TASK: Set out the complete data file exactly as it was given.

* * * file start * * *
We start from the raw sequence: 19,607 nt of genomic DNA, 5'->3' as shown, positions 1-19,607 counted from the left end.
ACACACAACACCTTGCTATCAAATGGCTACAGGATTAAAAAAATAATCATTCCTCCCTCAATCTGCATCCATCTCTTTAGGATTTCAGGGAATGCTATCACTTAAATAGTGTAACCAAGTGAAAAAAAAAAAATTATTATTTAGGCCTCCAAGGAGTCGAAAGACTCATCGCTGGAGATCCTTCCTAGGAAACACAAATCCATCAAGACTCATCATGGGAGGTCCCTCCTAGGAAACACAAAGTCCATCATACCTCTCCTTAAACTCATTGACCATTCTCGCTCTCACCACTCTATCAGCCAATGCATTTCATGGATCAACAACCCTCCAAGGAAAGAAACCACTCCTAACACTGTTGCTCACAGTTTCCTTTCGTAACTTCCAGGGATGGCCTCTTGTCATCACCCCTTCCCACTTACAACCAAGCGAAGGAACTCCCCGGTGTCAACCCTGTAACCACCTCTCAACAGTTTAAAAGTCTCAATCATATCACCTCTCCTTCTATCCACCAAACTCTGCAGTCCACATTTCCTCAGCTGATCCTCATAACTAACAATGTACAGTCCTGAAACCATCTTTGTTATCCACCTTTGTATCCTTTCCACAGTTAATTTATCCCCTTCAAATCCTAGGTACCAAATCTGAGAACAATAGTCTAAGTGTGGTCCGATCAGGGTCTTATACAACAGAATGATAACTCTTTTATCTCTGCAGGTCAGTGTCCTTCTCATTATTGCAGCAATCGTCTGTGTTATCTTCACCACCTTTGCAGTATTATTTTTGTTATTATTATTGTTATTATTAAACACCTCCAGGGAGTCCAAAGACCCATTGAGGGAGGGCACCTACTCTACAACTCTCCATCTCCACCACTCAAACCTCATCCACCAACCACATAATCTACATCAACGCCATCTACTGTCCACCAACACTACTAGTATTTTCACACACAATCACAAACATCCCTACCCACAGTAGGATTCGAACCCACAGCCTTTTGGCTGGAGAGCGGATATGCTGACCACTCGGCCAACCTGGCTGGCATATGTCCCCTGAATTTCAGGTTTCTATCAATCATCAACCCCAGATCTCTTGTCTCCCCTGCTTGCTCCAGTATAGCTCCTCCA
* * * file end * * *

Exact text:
We start from the raw sequence: 19,607 nt of genomic DNA, 5'->3' as shown, positions 1-19,607 counted from the left end.
ACACACAACACCTTGCTATCAAATGGCTACAGGATTAAAAAAATAATCATTCCTCCCTCAATCTGCATCCATCTCTTTAGGATTTCAGGGAATGCTATCACTTAAATAGTGTAACCAAGTGAAAAAAAAAAAATTATTATTTAGGCCTCCAAGGAGTCGAAAGACTCATCGCTGGAGATCCTTCCTAGGAAACACAAATCCATCAAGACTCATCATGGGAGGTCCCTCCTAGGAAACACAAAGTCCATCATACCTCTCCTTAAACTCATTGACCATTCTCGCTCTCACCACTCTATCAGCCAATGCATTTCATGGATCAACAACCCTCCAAGGAAAGAAACCACTCCTAACACTGTTGCTCACAGTTTCCTTTCGTAACTTCCAGGGATGGCCTCTTGTCATCACCCCTTCCCACTTACAACCAAGCGAAGGAACTCCCCGGTGTCAACCCTGTAACCACCTCTCAACAGTTTAAAAGTCTCAATCATATCACCTCTCCTTCTATCCACCAAACTCTGCAGTCCACATTTCCTCAGCTGATCCTCATAACTAACAATGTACAGTCCTGAAACCATCTTTGTTATCCACCTTTGTATCCTTTCCACAGTTAATTTATCCCCTTCAAATCCTAGGTACCAAATCTGAGAACAATAGTCTAAGTGTGGTCCGATCAGGGTCTTATACAACAGAATGATAACTCTTTTATCTCTGCAGGTCAGTGTCCTTCTCATTATTGCAGCAATCGTCTGTGTTATCTTCACCACCTTTGCAGTATTATTTTTGTTATTATTATTGTTATTATTAAACACCTCCAGGGAGTCCAAAGACCCATTGAGGGAGGGCACCTACTCTACAACTCTCCATCTCCACCACTCAAACCTCATCCACCAACCACATAATCTACATCAACGCCATCTACTGTCCACCAACACTACTAGTATTTTCACACACAATCACAAACATCCCTACCCACAGTAGGATTCGAACCCACAGCCTTTTGGCTGGAGAGCGGATATGCTGACCACTCGGCCAACCTGGCTGGCATATGTCCCCTGAATTTCAGGTTTCTATCAATCATCAACCCCAGATCTCTTGTCTCCCCTGCTTGCTCCAGTATAGCTCCTCCA